Hayashi’s parents apparently did not talk much about any suffering they endured. But Niiya said they may have endured a lot.
“I’m hesitant to comment, since I don’t know anything about the particulars of Mr. Hayashi’s story. But from your description, it sounds like his parents were Kibei who spent the war years in Japan?” said Niiya in an email to the Asian Weekly. “What I can say is that many Kibei in that situation had very difficult experiences in war-torn Japan, where they often faced suspicion due to their American birth and citizenship and were sometimes resented by family members as additional mouths to feed when food and shelter were hard to come by. If they were adults, their loyalty was often questioned and their avenues for making a living contracted.”
Upon returning to the U.S., after the war, many Kibeis lost their U.S. citizenship because they had been forced into the Japanese military, or just because they had voted in Japanese elections, said Niiya.
Although this doesn’t sound like this was the case with Hayashi’s parents. In fact, some Kibeis worked for U.S. military intelligence during the war, and were instrumental to U.S. success, according to Densho.
In Hayashi’s case, the decision to send his parents to Japan was made by well-established families, wanting the best for their children.
Hayashi’s great step-grandfather was a founder of the Grand Union Laundry in Japantown. His mother’s family was in the shipping business.
Both families wanted their children to have traditional Japanese educations. So both Hayashi’s parents went to elementary school in Japan and stayed all the way through college—among the very top universities in Japan: Waseda for his father and Tokyo Joshi Daigaku (Tokyo Women’s Christian University) for his mother.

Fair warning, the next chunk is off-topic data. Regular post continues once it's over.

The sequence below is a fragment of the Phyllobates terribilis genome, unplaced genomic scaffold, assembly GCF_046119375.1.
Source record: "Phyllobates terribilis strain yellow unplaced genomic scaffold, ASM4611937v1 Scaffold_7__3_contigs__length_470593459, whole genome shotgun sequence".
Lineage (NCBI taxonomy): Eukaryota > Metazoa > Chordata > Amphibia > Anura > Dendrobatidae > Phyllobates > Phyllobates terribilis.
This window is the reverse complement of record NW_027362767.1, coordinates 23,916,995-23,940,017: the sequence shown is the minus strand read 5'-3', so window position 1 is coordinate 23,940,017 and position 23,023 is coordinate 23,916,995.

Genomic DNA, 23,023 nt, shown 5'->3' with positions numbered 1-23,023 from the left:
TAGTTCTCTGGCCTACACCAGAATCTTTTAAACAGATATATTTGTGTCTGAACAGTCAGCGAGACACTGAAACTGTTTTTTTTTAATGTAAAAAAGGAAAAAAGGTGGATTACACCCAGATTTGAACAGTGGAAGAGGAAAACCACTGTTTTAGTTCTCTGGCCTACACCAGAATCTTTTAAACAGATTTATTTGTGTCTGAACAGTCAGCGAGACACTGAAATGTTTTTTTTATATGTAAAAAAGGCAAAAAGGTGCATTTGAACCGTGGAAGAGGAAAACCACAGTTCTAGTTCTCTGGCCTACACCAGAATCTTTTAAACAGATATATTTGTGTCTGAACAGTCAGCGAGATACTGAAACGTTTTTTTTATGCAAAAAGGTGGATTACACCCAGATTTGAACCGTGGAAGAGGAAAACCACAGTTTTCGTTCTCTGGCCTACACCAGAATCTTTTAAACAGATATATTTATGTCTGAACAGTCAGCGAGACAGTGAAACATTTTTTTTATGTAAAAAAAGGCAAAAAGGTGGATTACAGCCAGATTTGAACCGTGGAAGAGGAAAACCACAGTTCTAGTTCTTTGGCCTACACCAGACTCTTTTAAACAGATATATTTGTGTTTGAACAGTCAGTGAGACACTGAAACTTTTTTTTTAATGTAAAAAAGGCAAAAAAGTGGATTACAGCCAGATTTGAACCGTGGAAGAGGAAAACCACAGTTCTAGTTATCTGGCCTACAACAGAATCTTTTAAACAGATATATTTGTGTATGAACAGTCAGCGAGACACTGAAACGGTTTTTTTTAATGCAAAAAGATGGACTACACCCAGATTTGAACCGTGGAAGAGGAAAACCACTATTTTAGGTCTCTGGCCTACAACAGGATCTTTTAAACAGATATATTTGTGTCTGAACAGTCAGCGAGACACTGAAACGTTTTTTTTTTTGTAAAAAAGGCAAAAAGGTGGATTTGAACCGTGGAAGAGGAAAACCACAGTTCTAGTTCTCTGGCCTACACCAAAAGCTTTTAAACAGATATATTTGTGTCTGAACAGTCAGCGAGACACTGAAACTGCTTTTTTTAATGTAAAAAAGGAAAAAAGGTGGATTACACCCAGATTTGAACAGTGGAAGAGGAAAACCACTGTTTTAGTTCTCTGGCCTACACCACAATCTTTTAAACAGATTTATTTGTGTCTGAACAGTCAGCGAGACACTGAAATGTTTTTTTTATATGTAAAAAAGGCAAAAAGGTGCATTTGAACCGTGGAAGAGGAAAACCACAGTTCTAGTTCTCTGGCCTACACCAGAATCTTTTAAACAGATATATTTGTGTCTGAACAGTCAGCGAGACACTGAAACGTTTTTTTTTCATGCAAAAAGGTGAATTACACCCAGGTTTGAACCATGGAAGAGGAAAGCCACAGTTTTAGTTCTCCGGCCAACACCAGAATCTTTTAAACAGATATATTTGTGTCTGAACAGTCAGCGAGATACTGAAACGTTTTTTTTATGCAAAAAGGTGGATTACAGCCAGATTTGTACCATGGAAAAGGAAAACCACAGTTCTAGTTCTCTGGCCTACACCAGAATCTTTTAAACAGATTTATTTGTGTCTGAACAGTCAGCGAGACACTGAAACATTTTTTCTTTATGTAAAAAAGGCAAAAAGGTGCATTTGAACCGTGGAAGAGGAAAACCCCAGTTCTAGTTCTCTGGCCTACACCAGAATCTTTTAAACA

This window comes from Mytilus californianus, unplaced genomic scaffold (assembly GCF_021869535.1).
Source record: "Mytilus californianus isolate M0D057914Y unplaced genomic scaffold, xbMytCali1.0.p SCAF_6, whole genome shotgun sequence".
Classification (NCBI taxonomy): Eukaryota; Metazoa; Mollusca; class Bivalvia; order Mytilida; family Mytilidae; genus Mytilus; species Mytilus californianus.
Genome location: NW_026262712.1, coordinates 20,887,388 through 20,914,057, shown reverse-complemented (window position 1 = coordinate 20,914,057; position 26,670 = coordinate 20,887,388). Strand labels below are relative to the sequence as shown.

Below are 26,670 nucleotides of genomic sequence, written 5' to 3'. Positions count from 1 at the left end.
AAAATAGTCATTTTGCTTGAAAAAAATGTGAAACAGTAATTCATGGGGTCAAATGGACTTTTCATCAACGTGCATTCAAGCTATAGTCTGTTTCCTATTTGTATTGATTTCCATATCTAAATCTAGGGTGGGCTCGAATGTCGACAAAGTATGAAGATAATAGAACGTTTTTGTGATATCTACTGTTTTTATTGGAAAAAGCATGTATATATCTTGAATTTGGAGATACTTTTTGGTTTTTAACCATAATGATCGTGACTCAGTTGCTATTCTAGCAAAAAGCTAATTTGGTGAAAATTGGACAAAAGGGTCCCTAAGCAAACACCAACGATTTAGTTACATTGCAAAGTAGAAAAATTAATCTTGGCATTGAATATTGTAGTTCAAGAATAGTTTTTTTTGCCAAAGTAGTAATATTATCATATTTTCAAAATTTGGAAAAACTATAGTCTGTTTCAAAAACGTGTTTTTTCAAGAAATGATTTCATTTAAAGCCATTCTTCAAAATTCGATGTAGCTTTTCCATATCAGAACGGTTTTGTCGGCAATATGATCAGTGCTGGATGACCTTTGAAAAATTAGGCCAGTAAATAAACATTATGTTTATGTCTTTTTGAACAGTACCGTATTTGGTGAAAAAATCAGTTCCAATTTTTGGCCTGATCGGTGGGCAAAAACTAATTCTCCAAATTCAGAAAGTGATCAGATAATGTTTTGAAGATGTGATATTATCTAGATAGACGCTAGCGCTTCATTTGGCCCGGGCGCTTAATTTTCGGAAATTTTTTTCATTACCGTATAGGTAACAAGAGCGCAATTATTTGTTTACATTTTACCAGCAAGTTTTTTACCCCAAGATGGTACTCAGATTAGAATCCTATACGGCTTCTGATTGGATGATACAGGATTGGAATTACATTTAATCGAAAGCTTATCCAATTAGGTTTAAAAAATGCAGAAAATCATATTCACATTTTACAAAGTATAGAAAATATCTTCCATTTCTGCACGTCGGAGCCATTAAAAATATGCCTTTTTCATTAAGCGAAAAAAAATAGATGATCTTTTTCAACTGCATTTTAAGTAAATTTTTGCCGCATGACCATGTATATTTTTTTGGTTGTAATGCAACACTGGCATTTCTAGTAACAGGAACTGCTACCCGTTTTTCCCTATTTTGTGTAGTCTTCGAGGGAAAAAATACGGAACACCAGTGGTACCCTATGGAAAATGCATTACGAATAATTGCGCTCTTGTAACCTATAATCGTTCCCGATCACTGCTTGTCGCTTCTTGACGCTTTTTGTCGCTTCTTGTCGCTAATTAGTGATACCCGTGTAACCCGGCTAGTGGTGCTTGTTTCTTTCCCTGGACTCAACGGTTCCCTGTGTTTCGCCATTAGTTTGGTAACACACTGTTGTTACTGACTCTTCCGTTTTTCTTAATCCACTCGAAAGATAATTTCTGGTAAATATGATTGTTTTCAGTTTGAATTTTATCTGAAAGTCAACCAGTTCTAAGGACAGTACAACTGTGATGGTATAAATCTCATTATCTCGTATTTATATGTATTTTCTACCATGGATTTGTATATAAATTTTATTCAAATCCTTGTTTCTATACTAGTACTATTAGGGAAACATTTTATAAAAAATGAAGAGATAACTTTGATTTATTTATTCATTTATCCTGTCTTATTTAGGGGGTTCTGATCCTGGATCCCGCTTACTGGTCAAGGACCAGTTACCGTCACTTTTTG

This meant, when they came back to the U.S., they were thoroughly formed.
“My parents were very Japanese,” said Hayashi.
As such, they raised Hayashi in a traditional manner, although at the same time, living in Bellevue, he grew up with all the trappings of an all-American kid.
(Both parents went on to get bachelor’s degrees in the U.S.: his father from the University of Washington and his mother from Seattle University).
Hayashi’s purchasing of the theater, and refurbishing it (as we walked through it, contractors were finishing up supports to the walls so it could withstand any manner of earthquakes and natural disasters), was an act of love to honor his parents, both of whom are no longer alive.
Bringing back the past
But Hayashi is keenly on the lookout for any presence of the past. He brings a reporter to the side of the refurbished stage to point to a wall, in which are inscribed names and initials from a century in the past.
He points out a careful reproduction of the stage curtain, which was painted with advertisements for various Japanese businesses.
“You see the cat there, that’s Maneki,” he says, referring to the age-old Sushi and Tempura restaurant that has survived the onslaught of the years, the internment, and the pandemic.
He points out the original lights overhead, scalloped graceful metal curlicues that wrap around light bulbs and give amplitude to the stage.
Then, something embarrassing happens.
This reporter, who had been up since dawn, started to talk about another cultural center where he had worked.
Hayashi took it in stride—and with incredible modesty and aplomb.
“Do you have any advice?” he actually asked this reporter.
Of course, I could not hold back and let forth some blandishments, and blatherskite-like, proceeded to describe how he could start a board of older Japanese Americans to guide the activities.
“This isn’t really my role, as a reporter,” I said—to put it mildly.
But Hayashi was not abashed on my behalf.
“I’m justly trying to get the acoustics right, at this point,” he said. “I’m still trying to figure out a direction.”
Mahlon can be reached at email@example.com.